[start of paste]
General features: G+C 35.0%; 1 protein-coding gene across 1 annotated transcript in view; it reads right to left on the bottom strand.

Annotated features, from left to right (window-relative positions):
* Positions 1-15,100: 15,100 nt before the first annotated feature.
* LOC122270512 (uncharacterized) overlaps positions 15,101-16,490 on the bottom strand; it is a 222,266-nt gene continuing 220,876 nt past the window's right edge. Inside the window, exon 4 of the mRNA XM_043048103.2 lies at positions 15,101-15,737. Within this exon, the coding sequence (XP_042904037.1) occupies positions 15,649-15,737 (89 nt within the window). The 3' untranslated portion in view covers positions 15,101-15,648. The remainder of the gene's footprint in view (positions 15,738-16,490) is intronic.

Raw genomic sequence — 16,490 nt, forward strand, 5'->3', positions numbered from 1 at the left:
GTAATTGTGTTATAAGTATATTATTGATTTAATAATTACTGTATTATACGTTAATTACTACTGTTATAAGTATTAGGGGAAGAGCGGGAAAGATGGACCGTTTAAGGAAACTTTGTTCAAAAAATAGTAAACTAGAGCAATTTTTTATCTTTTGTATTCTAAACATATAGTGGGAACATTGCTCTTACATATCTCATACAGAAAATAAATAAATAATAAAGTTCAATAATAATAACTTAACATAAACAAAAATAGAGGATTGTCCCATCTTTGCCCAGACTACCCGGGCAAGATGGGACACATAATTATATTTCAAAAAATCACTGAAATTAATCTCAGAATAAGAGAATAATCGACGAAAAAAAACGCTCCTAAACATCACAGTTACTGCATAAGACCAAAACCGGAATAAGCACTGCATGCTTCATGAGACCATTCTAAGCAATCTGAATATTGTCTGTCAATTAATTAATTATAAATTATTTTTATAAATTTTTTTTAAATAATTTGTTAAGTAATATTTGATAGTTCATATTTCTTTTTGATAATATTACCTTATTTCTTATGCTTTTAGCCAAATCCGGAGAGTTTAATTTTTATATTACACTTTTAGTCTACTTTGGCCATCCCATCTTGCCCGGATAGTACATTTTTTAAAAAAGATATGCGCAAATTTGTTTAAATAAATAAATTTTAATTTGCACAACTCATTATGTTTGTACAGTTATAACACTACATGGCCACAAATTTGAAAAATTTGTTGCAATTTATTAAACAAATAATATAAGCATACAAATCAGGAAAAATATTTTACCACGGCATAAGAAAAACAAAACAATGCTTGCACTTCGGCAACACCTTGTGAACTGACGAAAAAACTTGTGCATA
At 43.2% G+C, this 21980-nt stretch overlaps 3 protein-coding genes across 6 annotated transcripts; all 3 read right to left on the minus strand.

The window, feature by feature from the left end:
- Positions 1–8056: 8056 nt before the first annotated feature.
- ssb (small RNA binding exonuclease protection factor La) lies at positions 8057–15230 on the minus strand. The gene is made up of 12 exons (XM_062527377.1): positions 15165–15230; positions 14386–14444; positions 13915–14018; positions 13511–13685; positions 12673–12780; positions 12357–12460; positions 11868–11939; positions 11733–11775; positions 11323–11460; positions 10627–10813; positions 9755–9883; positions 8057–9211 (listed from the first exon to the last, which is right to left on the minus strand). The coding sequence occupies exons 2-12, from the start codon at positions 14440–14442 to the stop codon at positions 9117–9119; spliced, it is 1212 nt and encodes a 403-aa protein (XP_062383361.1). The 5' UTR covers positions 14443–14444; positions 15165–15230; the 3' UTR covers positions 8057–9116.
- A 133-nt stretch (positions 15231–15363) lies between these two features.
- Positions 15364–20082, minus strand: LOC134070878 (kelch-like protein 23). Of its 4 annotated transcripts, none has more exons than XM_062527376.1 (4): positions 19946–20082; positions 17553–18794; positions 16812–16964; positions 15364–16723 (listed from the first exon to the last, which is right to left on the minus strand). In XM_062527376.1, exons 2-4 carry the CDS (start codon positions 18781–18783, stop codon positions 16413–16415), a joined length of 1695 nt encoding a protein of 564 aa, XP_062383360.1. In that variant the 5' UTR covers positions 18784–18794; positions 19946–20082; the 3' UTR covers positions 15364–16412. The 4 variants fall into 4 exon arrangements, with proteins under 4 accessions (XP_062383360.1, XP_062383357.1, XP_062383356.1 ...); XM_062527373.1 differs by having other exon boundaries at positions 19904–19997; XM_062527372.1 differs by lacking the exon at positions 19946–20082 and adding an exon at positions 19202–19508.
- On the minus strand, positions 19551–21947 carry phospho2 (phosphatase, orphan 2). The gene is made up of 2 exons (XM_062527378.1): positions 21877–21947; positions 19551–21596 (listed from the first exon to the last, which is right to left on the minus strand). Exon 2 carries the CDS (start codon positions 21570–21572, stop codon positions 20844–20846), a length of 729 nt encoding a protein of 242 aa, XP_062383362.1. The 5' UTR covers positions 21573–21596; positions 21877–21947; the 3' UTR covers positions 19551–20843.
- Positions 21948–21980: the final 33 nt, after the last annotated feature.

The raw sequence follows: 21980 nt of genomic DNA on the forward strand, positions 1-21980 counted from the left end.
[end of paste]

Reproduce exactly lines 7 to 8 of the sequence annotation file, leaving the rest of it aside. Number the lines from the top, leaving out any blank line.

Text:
At 43.2% G+C, this 21980-nt stretch overlaps 3 protein-coding genes across 6 annotated transcripts; all 3 read right to left on the minus strand.

The window, feature by feature from the left end: